Twenty years ago, there was an interesting debate between two political philosophers at Harvard that ultimately does a lot to explain the inevitability of pain for Mormons who embark on intellectual discussions of their religion. The first philosopher, John Rawls, argued that the most important value in a well-ordered society was the ability to change our beliefs. Human beings, he argued, must be thought of primarily as beings whose beliefs are secondary to their choices. Hence, the highest political good was liberty, which preserves the ability of free individuals to revise and choose their beliefs. The second philosopher, Michael Sandel, argued that Rawls’s argument for the priority of liberty was mistaken. By conceptualizing human beings first and foremost as choosers Rawls, according to Sandel, had denied the possibility of having beliefs that were constitutive of our identity. In other words, according to Sandel, some beliefs are not simply things that we as fully formed and choosing individuals take from the philosophical and spiritual cafeteria of life. Rather, these beliefs define who we are prior to any choosing that we may do. I think that Sandel’s basic insight did a lot to explain the intensity that swirls through Mormon discussions.
People can get really riled up when talking about Mormonism. There are lots of reasons for this, but one of them is — I think — that in some sense Sandel was right. There are certain beliefs that we have that are not simply things that we have chosen, but are part of who we are. When these constitutive beliefs are attacked, we are faced not simply with a set of arguments marshaled against some abstract proposition. Rather, we face an attempt to negate some part of our being. And so it hurts and we lash out. Our beliefs about God, the Gospel, and the Restoration are very likely going to be these sorts of constitutive beliefs. Hence the heat that one often sees in Mormon discussions.
There are a couple of ways that one can react to attacks on one’s constitutive beliefs. First, one can become hyper-defensive, responding with a thunderous broadside to every musket pop, no matter how small. Second, one can simply withdraw from any discussion in which one’s constitutive beliefs are challenged. Third, one can separate one’s beliefs from one’s being. This doesn’t mean that you think that the beliefs are false, simply that one doesn’t think of one’s self as being defined by them. Finally, one might try to develop certain virtues that allow one to cope with the pain of attacks on one’s constitutive belief, a kind of intellectual version of the Roman cultivation of calm forbearance in the face of pain.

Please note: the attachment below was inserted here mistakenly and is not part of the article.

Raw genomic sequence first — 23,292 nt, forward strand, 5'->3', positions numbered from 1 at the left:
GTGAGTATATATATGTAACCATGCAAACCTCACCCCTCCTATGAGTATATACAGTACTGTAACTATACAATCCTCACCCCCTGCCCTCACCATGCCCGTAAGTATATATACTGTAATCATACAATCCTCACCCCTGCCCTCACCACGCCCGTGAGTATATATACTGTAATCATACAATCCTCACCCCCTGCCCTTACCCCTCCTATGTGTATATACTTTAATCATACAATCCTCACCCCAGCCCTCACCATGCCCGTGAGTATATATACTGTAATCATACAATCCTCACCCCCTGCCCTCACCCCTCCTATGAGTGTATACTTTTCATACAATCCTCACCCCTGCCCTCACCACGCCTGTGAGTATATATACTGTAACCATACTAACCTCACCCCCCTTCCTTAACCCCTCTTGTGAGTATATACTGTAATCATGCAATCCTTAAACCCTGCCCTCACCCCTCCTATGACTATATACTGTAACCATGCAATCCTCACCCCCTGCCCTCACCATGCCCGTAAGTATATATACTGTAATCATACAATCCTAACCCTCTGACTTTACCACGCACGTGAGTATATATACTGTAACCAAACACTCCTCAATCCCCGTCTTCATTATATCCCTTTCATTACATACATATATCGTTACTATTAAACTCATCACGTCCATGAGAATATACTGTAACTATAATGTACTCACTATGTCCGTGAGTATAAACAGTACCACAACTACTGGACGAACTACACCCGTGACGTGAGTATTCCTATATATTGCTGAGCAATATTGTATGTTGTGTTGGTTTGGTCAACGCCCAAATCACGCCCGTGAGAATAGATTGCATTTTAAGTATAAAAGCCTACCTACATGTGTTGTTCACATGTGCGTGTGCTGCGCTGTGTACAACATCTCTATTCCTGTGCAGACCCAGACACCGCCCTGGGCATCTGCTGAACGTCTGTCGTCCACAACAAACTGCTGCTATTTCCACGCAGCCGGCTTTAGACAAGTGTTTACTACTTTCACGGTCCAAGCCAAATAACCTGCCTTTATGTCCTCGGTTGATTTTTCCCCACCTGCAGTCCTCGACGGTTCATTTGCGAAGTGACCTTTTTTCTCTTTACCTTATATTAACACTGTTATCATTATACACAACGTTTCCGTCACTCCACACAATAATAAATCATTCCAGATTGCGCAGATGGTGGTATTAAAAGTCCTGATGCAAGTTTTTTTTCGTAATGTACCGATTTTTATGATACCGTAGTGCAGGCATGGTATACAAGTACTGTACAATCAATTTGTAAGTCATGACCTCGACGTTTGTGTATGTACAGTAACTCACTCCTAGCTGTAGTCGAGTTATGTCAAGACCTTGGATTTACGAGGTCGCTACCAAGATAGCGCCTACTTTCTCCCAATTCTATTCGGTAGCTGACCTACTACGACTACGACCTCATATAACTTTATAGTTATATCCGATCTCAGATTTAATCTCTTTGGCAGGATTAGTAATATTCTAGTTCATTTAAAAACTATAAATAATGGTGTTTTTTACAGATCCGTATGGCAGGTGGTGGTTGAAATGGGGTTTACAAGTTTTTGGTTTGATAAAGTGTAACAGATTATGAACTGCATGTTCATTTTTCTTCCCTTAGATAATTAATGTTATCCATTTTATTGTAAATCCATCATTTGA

I don’t like the first three possibilities. Hyper-defensiveness is spiritually and intellectually exhausting. It requires that one devotes enormous energy responding to every possible challenge, no matter how small. Withdrawing from any discussion in which one’s constitutive beliefs are challenged means that ultimately you will be deprived of many — if not most — of the conversations that you might have about the things that matter to you most. Finally, working to sunder one’s identity completely from one’s beliefs, so that every possible discussion is an abstract tourney between concepts and their relations seems to render one’s soul somehow shriveled and draws the fire and blood from conversation.
Which leaves us with the final Stoic possibility. I think that we want constitutive beliefs. Our life is richer and more meaningful when we are defined by our convictions. This, however, necessarily involves the possibility not only of being wrong, but being tragically wrong. To be wrong about a constitutive belief is not simply to be mistaken about the world, but also about your very identity. Constitutive beliefs — coupled with conversation — also makes pain inevitable. Intellectual life becomes like the tourney of opposites that Lehi describes in 2 Nephi 2: we know the sweet only by guaranteeing that we will also taste the bitter.